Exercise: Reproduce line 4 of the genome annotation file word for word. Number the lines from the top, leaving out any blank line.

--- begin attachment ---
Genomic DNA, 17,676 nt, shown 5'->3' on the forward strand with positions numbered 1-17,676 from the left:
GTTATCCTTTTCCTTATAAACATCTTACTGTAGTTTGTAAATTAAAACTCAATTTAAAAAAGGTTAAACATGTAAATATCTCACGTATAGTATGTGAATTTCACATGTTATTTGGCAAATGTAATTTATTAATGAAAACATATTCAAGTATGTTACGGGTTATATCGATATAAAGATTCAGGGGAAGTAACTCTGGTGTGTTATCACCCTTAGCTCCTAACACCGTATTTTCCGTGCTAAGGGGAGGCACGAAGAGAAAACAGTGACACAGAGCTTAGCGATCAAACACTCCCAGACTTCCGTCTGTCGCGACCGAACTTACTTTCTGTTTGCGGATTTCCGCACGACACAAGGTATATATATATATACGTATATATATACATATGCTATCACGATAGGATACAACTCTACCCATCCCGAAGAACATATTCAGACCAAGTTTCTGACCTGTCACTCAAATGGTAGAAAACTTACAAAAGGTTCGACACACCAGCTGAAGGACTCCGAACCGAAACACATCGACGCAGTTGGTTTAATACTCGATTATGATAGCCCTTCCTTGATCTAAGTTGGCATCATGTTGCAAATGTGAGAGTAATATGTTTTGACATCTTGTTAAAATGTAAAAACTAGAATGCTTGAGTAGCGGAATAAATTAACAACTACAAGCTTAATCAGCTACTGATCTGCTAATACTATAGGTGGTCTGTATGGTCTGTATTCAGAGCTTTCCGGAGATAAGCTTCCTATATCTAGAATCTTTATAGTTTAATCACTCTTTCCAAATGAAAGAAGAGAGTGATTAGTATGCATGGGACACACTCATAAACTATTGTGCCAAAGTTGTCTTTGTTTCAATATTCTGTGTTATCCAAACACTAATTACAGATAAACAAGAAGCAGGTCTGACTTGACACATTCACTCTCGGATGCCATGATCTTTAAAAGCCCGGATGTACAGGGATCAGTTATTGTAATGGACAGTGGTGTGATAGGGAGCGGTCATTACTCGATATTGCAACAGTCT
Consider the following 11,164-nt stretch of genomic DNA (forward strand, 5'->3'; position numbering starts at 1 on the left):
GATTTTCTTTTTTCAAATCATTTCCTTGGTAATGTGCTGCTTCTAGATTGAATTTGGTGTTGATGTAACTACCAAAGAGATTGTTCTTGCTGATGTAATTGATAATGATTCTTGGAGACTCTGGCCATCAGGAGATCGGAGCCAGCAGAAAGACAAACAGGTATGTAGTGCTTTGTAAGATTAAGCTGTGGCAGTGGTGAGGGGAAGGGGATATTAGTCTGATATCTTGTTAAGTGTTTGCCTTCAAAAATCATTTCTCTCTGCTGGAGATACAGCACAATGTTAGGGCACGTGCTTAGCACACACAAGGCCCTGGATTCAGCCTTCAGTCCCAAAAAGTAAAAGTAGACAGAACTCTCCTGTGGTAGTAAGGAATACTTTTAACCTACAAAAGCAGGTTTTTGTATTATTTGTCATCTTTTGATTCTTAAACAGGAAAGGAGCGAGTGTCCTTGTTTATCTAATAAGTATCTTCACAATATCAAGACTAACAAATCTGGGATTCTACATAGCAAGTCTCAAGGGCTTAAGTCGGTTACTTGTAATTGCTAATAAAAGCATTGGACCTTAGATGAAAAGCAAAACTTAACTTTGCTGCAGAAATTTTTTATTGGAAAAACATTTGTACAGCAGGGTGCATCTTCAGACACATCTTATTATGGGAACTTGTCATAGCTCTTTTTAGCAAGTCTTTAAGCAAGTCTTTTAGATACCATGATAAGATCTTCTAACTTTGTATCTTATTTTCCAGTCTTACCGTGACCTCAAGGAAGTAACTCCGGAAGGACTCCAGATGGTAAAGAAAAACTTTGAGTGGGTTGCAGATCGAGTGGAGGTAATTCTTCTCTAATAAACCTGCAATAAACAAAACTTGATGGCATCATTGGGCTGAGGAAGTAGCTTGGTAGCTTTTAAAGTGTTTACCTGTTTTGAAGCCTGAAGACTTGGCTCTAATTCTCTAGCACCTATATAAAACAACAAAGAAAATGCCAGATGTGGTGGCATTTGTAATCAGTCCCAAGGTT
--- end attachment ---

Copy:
GATTTTCTTTTTTCAAATCATTTCCTTGGTAATGTGCTGCTTCTAGATTGAATTTGGTGTTGATGTAACTACCAAAGAGATTGTTCTTGCTGATGTAATTGATAATGATTCTTGGAGACTCTGGCCATCAGGAGATCGGAGCCAGCAGAAAGACAAACAGGTATGTAGTGCTTTGTAAGATTAAGCTGTGGCAGTGGTGAGGGGAAGGGGATATTAGTCTGATATCTTGTTAAGTGTTTGCCTTCAAAAATCATTTCTCTCTGCTGGAGATACAGCACAATGTTAGGGCACGTGCTTAGCACACACAAGGCCCTGGATTCAGCCTTCAGTCCCAAAAAGTAAAAGTAGACAGAACTCTCCTGTGGTAGTAAGGAATACTTTTAACCTACAAAAGCAGGTTTTTGTATTATTTGTCATCTTTTGATTCTTAAACAGGAAAGGAGCGAGTGTCCTTGTTTATCTAATAAGTATCTTCACAATATCAAGACTAACAAATCTGGGATTCTACATAGCAAGTCTCAAGGGCTTAAGTCGGTTACTTGTAATTGCTAATAAAAGCATTGGACCTTAGATGAAAAGCAAAACTTAACTTTGCTGCAGAAATTTTTTATTGGAAAAACATTTGTACAGCAGGGTGCATCTTCAGACACATCTTATTATGGGAACTTGTCATAGCTCTTTTTAGCAAGTCTTTAAGCAAGTCTTTTAGATACCATGATAAGATCTTCTAACTTTGTATCTTATTTTCCAGTCTTACCGTGACCTCAAGGAAGTAACTCCGGAAGGACTCCAGATGGTAAAGAAAAACTTTGAGTGGGTTGCAGATCGAGTGGAGGTAATTCTTCTCTAATAAACCTGCAATAAACAAAACTTGATGGCATCATTGGGCTGAGGAAGTAGCTTGGTAGCTTTTAAAGTGTTTACCTGTTTTGAAGCCTGAAGACTTGGCTCTAATTCTCTAGCACCTATATAAAACAACAAAGAAAATGCCAGATGTGGTGGCATTTGTAATCAGTCCCAAGGTT